Back-to-School Activity: Classroom web

This is the second of the two promised activities for the first week back to school. As I explained, each one was originally intended for elementary and middle school children. They have been modified and expanded for the adult ESL classroom.

Activity: Classroom web (Original submitted by Melissa Walker of Graham, NC)

Object: To weave a web of yarn as a class to symbolize the interaction and the unity needed in the classroom.

STEP 1: Bring a large ball of yarn to class and ask everyone to stand in a circle.

STEP 2: Model what you want the students to say to introduce themselves. How much information shared will depend on the students’ language level. Suggestions:

  • Name
  • Home country
  • One thing you like – OR – one interesting fact
  • One language goal – OR – how long you’ve been studying English


STEP 3: After you make your own introduction, hold on to one end of the yarn and throw it to a student across from you. That student will introduce himself or herself in a similar manner, hold on to the string that connects him/her to you, and then throw the ball of yarn to another student. The game continues, and as it does, a web is formed.


“My name is Jennifer. I’m from the U.S. I like to cook new dishes I see on TV. I’ve been teaching English since 1996.” [Throw]


[Catch] “My name is Alex. I’m from China. I like sports. I’ve been studying English for about four years.” [Throw]


STEP 4: When the game is over, ask the students what the yarn reminds them of. If they don’t know the word “web,” teach it. Explain the importance of everyone’s participation and the need to respect both the group and the individuals in the classroom. Ask them to remember this activity as they begin to study together as a class.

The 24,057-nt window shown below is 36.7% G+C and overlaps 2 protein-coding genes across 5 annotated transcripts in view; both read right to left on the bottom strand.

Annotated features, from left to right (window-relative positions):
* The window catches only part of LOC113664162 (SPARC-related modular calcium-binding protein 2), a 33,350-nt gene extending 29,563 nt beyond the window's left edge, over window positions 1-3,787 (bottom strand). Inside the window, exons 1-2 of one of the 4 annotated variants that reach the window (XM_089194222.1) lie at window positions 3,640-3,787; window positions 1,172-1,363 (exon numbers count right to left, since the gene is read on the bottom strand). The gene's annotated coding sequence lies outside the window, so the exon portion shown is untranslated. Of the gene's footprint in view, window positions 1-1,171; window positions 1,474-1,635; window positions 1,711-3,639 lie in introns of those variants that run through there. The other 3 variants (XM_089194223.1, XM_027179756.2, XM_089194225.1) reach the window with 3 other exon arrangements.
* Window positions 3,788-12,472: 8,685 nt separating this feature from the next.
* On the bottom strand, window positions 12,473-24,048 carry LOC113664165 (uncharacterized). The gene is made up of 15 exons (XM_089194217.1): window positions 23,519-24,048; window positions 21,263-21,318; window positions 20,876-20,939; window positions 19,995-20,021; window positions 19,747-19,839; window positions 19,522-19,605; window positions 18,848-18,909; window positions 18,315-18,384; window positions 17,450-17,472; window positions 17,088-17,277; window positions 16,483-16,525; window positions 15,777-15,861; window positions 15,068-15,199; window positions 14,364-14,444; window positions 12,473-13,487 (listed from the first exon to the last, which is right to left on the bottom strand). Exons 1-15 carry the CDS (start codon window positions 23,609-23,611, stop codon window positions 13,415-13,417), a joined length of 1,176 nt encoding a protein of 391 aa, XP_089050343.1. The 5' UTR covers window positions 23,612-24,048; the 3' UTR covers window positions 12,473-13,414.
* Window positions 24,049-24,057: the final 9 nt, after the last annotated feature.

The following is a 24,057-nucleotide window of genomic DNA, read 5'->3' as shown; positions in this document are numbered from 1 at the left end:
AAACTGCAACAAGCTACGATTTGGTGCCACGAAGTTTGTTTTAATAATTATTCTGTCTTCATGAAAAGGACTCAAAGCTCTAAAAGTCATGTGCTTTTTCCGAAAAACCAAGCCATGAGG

• Step 4 could lead into a short discussion of classroom rules. E.g., no interrupting and always come prepared to participate.)
  • You could do both this activity and the previous one, the class-create puzzles. You might use the puzzles more as an ice breaker and then use the web to focus on language goals and classroom rules.

5 Comments Add yours

  1. Nina Lyulkun says:

    Dear Jennifer,
    Thanks a bunch for the wonderful ideas you have been sharing with us. You are really ROCK! I am following your materials you’ve been wholeheartedly sharing with others.
    Your ideas and methods of teaching are unbelievable.
    Thank you again and again.


    1. englishwithjennifer says:

      I’m so happy to hear that my ideas are helping some teachers out there. If by chance you actually try one of these back-to-school activities, please let me know how it goes. Maybe you can add some suggestions. Thanks for your comment, Nina.

  2. Nina Lyulkun says:

    Exactly, Jennifer, I will. I am going to try one (Classroom web) with my freshmen tomorrow or Tuesday next week. I will see how much time I have at my first lesson with them.
    Actually, I am aware about this wonderful method. My young colleague and I participated at one of the SEAL conferences in Canterbury, England, in 2001, and he demonstrated this web method. It was really excited. Everyone enjoyed it. However, I have forgetten about it since then, and now, thanks to your posting here, I am intended to use it again.
    Thanks a lot, dearest Jennifer. You are super with your wonderful tips and ideas.
    BTW, I come from Russia. 😉

    The best,

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